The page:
Random effects, partial pooling and exchangeability
3 November 2016
I’ve had some feedback on two points of my zen that I’d like to clear up. First, the point of big data is to estimate rich models. Second, take advantage of partial pooling. The feedback has basically been “how?”
So here’s how.
Hierarchical data helps you do better causal analysis AND prediction …if you do it right
One of the nice things about working in industry is that we get to play with extremely rich/big data. We might observe customers, products and staff over time and geographies, allowing a huge amount of potential models. This data might look like this:
or like this:
They’re toy examples. But the general gist is that you have data that exists at multiple hierarchies. Sometimes these hierarchies are nested, as in the second example, while other times the groupings are latticed, as in the first. Or sometimes both.
There is an enormous amount of information in this hierarchical data. Yet sadly, analysts too commonly destroy this information by aggregating across hierarchies, or simply don’t take advantage of the nature of the data. Yes, these expensive “data scientists” are leaving $20 bills on the sidewalk.
What am I talking about? See if these sound familiar:
A credit risk analyst wants to judge the probability of a customer defaulting on a loan. They have a huge amount of individual-level repayment history, as well as personal information. This is panel data at its best. What happens (almost all the time) is that the analyst reduces each customer (for whom they have hundreds of rows of data) to a single row, fashioning a bunch of predictors from each customer’s repayment history and personal details. They then try to predict some binary outcome (normally if the customer misses payments for 90 days) from the predictors. No dynamics, no covariance between customers, nuthin’.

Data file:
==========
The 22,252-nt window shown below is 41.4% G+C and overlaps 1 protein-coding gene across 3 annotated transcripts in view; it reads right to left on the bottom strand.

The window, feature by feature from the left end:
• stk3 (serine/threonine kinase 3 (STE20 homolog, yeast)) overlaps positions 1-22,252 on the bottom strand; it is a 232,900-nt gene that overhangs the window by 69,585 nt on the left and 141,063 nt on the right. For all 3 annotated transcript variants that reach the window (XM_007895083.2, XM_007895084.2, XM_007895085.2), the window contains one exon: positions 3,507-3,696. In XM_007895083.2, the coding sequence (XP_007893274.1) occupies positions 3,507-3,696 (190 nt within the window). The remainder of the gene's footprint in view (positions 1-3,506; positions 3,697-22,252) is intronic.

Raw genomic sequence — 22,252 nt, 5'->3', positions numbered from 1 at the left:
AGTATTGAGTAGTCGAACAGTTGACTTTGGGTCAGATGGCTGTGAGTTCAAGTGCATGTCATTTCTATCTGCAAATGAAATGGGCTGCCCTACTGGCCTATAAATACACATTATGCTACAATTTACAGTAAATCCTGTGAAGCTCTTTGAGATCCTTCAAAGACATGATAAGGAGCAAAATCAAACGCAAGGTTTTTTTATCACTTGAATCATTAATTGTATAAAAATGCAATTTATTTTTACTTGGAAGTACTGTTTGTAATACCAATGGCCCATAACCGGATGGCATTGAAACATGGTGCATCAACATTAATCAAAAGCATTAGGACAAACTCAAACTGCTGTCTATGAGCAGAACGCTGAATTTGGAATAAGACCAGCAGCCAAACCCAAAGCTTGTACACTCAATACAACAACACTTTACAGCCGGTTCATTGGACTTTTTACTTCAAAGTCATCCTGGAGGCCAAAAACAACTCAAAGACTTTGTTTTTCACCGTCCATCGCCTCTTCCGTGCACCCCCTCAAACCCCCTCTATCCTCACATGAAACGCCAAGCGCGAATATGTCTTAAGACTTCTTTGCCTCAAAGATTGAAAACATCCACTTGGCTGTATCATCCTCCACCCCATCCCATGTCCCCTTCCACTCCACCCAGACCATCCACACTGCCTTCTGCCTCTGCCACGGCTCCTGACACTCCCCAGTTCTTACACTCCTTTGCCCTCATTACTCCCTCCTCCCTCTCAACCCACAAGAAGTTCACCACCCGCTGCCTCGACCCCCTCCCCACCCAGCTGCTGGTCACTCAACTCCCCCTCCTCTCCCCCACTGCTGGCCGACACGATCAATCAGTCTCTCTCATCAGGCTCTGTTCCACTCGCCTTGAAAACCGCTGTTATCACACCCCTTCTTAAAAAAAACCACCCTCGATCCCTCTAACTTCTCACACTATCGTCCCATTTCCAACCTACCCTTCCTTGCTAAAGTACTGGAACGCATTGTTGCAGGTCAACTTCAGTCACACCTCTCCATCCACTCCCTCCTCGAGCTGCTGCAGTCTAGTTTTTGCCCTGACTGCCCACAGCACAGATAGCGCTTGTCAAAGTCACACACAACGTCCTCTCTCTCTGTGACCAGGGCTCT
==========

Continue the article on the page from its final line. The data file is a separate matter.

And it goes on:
A “big data engineer” (scare quotes useful) is working on a recommender engine. They know a distributed computing framework like Hadoop or Spark, and have a lot of data. So they split the (enormous) data across many computers, run a model on each of the computers, and recombine the results. Good big data engineers will be cognizant of the hierarchy the data, processing similar observations together.
An economist is conducting a study on panel of survey data and “takes time and individual fixed effects”.
I’m not bagging these methods. They’ve been extremely useful for a long time. And good analysis with simple techniques can be far more useful than bad analysis with fancy techniques. But technology has progressed, and we can now do good analysis better.
A basic model
Through this post I’ll refer to a “hierarchical model”. To give some flavour to this, let’s just say I’m talking about a mixed normal linear model, which I’ll describe right here. This is not because I love the normal mixed linear model—it’s just an example, but one that is flexible enough to be useful for many problems. You could adapt everything that follows to help you with many different models, from big neural networks to gaussian processes to financial time series to structural IO models. Bear with me.
In the normal mixed linear model, we say that some individual i in group j has an outcome yi,jand a vector of covariates Xi,j. If it helps you, think of yi,jas the dollars spent on coffee by customer i (who lives in town j); Xi,j contains information about the customer—their gender, age, income and so on. If you’re more used to repeated observations, then j could equally be a time grouping. The model is just